I have an unusual situation regarding a recent refinancing on my home that I would appreciate your advice on.
I refinanced to a lower interest rate. This was a no-cost refinancing and there was no dispersion of cash to me.
I closed on November 20th. I signed the appropriate paperwork and HUD statements electronically with a notary present. As part of the final transaction I wired $400 to the title/escrow company (line 303 on HUD statement).
The HUD that I signed had a broker credit for NRCCs (non-reoccuring closing costs) of $6000 (lines 204 to 206). My closing costs/settlement charges (line 103) were $8000. The breakdown of the settlement charges included $4200 for an initial escrow account deposit, $1000 in daily interest charges, $800 origination fees, $1100 for title and title insurance, and $900 in misc charges (appraisal, recording fees, ...etc).
Here's where it gets weird. Today I was contacted by my title company and my mortgage broker that the NRCCs credit that they placed on my HUD was incorrect and the actual amount should have only been $2800 -- enough to cover closing costs not including my initial escrow deposit and daily interest charges. They sent me a "revised" HUD that basically had two changes, the new NRCCs credit and a new balance (line 303) on HUD that shows I now owe them an additional $3000. This is all now happening approximately 1 month after I closed.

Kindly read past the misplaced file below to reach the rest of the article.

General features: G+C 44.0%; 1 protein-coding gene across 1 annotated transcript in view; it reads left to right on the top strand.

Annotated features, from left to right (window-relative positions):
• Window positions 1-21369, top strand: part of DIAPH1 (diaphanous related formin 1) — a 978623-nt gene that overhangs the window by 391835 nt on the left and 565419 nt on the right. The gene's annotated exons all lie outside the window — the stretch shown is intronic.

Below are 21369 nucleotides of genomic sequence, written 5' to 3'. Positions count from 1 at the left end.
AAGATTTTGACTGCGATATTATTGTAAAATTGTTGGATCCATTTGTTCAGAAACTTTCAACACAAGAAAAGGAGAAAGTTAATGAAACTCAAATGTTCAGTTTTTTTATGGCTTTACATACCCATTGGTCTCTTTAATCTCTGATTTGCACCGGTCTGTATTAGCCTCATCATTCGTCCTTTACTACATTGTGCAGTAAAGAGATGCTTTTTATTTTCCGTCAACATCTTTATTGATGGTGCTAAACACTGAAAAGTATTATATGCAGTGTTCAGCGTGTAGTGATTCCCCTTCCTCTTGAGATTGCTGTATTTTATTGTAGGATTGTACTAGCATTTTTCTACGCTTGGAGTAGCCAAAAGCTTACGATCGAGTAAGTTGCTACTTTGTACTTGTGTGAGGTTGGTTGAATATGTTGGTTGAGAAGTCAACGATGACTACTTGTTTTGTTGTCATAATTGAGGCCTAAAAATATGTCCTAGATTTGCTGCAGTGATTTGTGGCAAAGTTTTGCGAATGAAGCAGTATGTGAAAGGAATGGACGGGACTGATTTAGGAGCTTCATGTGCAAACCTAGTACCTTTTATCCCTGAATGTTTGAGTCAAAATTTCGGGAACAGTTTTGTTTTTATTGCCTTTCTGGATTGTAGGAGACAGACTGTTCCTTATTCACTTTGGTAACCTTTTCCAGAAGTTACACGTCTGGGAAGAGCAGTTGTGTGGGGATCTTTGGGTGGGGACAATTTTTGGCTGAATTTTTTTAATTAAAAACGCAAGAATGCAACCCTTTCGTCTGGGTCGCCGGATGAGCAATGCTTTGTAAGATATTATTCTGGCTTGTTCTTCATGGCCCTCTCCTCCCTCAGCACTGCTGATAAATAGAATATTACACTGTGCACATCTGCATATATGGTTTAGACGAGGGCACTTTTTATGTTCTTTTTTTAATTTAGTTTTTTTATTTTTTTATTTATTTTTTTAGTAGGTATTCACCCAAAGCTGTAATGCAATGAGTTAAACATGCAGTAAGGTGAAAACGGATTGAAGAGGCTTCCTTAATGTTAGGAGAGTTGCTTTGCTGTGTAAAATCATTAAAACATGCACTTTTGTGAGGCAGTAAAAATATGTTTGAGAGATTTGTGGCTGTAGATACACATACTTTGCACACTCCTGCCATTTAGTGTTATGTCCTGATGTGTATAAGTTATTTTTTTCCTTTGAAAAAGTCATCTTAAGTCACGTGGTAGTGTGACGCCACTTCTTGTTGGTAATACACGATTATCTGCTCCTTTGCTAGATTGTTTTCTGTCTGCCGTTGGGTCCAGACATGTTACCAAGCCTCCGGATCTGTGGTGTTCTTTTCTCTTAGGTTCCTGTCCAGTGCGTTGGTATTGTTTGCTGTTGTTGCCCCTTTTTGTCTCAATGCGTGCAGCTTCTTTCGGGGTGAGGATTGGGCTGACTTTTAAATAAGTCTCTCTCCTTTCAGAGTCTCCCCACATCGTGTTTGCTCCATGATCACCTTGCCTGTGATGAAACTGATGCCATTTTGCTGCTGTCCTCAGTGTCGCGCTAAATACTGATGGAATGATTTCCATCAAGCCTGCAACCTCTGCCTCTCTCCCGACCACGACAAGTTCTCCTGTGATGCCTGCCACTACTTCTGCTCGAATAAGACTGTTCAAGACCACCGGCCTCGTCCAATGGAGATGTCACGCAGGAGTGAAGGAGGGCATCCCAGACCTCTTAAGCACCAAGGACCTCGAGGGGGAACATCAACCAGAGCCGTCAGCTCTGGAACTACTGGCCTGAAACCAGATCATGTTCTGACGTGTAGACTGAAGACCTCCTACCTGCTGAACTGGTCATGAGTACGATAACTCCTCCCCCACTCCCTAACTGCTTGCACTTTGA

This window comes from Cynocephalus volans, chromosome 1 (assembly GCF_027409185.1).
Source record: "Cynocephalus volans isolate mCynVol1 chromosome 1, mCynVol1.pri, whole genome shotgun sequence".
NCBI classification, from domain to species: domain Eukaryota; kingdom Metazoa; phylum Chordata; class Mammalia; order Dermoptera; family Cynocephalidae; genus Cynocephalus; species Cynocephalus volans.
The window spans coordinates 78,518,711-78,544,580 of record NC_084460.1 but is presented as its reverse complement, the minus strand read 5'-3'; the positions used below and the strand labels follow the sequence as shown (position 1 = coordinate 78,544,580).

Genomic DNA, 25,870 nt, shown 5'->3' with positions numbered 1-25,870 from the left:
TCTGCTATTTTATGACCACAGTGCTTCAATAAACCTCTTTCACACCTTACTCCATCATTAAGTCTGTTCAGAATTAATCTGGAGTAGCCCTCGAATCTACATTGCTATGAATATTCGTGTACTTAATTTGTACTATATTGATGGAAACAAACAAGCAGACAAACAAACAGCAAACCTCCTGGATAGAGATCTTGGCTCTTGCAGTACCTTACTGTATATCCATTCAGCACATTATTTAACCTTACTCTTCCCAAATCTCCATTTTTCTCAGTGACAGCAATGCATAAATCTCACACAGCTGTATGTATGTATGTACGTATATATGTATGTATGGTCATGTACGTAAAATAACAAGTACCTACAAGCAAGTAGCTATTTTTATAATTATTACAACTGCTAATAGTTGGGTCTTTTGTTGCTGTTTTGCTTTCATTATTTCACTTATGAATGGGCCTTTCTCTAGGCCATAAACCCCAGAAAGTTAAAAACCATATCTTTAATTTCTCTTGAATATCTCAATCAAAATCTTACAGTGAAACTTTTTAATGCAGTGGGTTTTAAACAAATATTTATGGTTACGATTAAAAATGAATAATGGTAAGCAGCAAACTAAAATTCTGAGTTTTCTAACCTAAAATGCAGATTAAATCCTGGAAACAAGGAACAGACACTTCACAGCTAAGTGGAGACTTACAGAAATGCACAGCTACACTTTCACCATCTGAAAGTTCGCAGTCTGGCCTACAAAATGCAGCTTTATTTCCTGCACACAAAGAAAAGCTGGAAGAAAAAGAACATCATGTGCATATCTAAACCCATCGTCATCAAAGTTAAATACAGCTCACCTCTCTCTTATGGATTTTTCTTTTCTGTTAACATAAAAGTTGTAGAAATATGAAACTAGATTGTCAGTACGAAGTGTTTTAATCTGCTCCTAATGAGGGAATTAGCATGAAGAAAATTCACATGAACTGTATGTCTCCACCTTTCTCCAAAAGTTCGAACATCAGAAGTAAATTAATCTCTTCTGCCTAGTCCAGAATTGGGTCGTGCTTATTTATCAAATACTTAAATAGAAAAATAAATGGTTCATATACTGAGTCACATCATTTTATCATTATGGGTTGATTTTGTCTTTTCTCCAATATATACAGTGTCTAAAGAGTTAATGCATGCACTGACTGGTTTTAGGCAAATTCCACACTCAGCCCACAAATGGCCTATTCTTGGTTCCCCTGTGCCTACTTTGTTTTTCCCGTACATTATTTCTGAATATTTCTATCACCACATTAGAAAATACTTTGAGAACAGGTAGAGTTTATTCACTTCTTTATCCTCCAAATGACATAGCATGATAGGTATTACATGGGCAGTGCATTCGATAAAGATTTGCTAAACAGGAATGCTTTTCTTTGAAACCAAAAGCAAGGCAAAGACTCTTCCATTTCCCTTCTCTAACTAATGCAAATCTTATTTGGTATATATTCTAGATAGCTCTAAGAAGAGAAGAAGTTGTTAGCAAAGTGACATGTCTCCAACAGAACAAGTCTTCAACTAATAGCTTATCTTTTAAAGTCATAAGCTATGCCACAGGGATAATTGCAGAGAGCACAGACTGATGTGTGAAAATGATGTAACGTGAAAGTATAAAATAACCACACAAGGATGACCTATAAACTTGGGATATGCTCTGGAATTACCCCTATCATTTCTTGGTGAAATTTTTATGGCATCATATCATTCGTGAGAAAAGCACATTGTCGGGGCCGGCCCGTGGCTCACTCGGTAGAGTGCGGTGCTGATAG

My questions are
1) Does this sound suspect to you? And what are the legal ramifications for me refusing to pay the additional $3000?
2) Does this give me right to void my contract and go back to my old mortgage? (Im weary of dealing with this title company and my mortgage broker anymore)
3) Can I apply the old NRCCs broker credits to my initial escrow deposit? or ask for the old NRCC broker credits in cash?
Thank you in advance for your responses.
- What did the Good Faith Estimate say?
- Is the lender giving you another right to cancel period?
If after consideration you determine that the corrected HUD is essentially the deal you originally bargained for and not a bait and switch, then this is really a matter of human error. You should still be entitled to your right to cancel, so either way, if you don't like the deal, in my opinion as a non-attorney title agent blogger you can get out of it. [Seek the advice of a competent attorney.]
I hope this helps and thank for reading!